BLOG STARTUPS, VENTURE AND THE TECH BUSINESS

Expanding “Opt In” to include “Claw Back.”

My partner Thanasis wrote a thoughtful piece about the trade-offs between privacy and convenience.  Since I am a table pounding “opt-in” zealot, I felt compelled to weigh in.  Opt-in is why Pontiflex is taking share so rapidly from legacy “email list brokers”.  Opt-out is the reason Facebook got kicked in the gut when they launched Beacon, and how Mark Zuckerberg briefly became a member of  a NAMBLA group!
But I don’t believe opt-in goes nearly far enough.  As the custodian of all of my personal information, if someone learns something private about me, they need my permission to get it in the first place, and that permission is revokable.   So in addition to opt-in I think we need “claw back” capabilities for all of our personally identifiable information as follows:
  • There should be a single place where we can go to see every company that has any information about us, and what they know about us.
  • We should be able to reach into any database and delete any personal information we don’t want someone to have.  If they want to pay me to keep my information, that negotiation is one I would welcome.  Today  – there is no discussion.  What’s yours becomes legally theirs forever regardless of how they learned it.  Want your neighbors detailed credit card transaction history?  Just become a “marketing partner” of the credit card company and have fun needling them about those Victoria’s Secret purchases.

Creating a privacy control panel is a simple concept, technically feasible, and is the only way to retain civility in a world where information access is rapidly becoming frictionless.  I would happily leave some of my data in the Lands End database (waste size, shoe size, color preferences).  But my income?  None of their business.  I should be able to delete that.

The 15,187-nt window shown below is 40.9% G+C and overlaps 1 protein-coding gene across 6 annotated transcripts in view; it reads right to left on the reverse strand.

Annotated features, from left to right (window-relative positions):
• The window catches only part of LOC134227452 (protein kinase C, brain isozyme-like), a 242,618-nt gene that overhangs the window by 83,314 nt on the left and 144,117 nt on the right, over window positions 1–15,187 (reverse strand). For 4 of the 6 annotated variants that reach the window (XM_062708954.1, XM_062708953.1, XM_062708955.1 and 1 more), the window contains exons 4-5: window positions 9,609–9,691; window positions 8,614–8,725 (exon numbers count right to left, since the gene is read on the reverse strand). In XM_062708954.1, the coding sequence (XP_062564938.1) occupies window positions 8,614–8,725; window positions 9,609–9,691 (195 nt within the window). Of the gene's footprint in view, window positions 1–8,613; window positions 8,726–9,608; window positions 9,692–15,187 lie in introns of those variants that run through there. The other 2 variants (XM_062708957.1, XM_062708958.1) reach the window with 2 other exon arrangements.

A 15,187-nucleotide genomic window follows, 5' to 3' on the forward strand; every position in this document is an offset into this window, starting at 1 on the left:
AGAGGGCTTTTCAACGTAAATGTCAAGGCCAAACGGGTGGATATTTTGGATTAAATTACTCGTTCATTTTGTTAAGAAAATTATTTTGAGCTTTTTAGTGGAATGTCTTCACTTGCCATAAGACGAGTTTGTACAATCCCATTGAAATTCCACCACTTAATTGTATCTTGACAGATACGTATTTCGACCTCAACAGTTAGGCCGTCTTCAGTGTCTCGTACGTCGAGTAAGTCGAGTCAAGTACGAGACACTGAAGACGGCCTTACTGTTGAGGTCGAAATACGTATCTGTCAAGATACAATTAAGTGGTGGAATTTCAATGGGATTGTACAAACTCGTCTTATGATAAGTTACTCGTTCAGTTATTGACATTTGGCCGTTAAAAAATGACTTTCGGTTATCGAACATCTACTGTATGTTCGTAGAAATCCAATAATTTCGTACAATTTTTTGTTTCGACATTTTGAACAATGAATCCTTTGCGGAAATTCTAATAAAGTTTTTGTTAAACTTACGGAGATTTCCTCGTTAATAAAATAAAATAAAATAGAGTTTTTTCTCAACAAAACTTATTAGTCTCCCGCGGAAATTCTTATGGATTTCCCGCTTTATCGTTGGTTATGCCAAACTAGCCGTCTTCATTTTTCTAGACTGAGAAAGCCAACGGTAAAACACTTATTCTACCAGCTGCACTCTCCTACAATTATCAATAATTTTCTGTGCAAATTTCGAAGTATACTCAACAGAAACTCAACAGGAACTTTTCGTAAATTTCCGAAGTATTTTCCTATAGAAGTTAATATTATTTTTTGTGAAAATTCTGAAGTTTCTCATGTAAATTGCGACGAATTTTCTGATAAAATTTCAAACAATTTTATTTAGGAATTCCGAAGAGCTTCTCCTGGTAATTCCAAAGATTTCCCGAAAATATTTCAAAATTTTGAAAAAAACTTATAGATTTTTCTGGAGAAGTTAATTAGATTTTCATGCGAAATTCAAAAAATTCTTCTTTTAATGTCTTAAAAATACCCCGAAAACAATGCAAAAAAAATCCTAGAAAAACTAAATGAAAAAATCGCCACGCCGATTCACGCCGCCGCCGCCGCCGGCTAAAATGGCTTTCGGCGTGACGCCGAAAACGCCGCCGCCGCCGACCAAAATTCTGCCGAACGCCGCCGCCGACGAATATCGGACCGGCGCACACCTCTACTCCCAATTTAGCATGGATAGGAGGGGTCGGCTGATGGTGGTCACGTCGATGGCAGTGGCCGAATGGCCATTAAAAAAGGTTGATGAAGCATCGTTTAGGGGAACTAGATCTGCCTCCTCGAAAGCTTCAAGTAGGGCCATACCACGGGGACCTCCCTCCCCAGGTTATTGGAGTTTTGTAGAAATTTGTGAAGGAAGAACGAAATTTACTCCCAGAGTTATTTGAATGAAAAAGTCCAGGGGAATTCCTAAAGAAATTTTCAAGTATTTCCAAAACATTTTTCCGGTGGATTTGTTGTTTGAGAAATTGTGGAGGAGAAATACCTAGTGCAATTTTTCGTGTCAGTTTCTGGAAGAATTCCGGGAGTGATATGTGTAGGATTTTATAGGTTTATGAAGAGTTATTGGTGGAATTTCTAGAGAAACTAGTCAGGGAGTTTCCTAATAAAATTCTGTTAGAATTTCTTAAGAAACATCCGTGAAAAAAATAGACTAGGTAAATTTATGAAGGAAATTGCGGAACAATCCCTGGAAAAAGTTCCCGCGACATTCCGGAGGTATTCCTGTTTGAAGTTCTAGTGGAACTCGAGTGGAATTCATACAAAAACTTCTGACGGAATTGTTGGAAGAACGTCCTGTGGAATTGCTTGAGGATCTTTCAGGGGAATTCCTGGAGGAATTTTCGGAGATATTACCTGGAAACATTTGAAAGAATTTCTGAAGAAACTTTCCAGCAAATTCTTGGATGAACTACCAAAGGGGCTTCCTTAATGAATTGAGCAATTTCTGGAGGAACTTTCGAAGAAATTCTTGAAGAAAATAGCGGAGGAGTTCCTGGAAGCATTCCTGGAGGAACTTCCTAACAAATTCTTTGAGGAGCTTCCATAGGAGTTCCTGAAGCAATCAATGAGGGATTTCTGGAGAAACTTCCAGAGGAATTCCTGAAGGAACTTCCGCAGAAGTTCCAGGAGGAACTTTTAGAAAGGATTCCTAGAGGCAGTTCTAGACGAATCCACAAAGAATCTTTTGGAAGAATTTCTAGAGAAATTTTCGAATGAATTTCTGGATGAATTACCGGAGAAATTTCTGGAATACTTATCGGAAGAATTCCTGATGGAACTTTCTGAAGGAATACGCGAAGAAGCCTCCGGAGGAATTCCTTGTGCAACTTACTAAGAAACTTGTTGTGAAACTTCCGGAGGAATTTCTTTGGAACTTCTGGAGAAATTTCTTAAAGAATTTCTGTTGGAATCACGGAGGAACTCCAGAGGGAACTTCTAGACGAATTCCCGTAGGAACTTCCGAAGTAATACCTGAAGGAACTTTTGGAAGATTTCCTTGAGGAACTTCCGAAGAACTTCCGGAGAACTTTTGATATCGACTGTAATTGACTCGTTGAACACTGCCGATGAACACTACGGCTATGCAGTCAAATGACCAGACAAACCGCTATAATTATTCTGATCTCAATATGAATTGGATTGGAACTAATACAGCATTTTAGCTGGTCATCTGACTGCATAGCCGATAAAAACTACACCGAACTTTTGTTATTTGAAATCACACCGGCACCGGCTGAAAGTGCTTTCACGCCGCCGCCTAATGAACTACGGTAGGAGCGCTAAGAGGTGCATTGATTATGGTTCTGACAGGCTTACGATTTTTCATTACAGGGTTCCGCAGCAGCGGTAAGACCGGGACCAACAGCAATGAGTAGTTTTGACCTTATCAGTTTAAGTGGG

That said, I have no issue with proliferation of information that is NOT PERSONALLY IDENTIFIABLE.  Optimizing marketing dollars based on anonymous profile data is great.  I am not worried that websites infer my tastes as long as they can’t pierce the veil of privacy that leads them to direct solicitations of me, sales of that data to others, and other forms of abuse.  Which is why I am so hesitant to embrace Facebook, who’s CEO actually thinks it’s a gray area as to whether or not users have the right to export their friends’ email addresses. Some people may like to broadcast their personal lives, just the way some people love nude beaches.  But I will keep wearing my bathing suit, thank you very much, and I think the silent majority agrees with me.

COMMENTS

November 22 2010
by Addy Kapur

I like where you are going. There needs to be an OpenId type solution for personal information.

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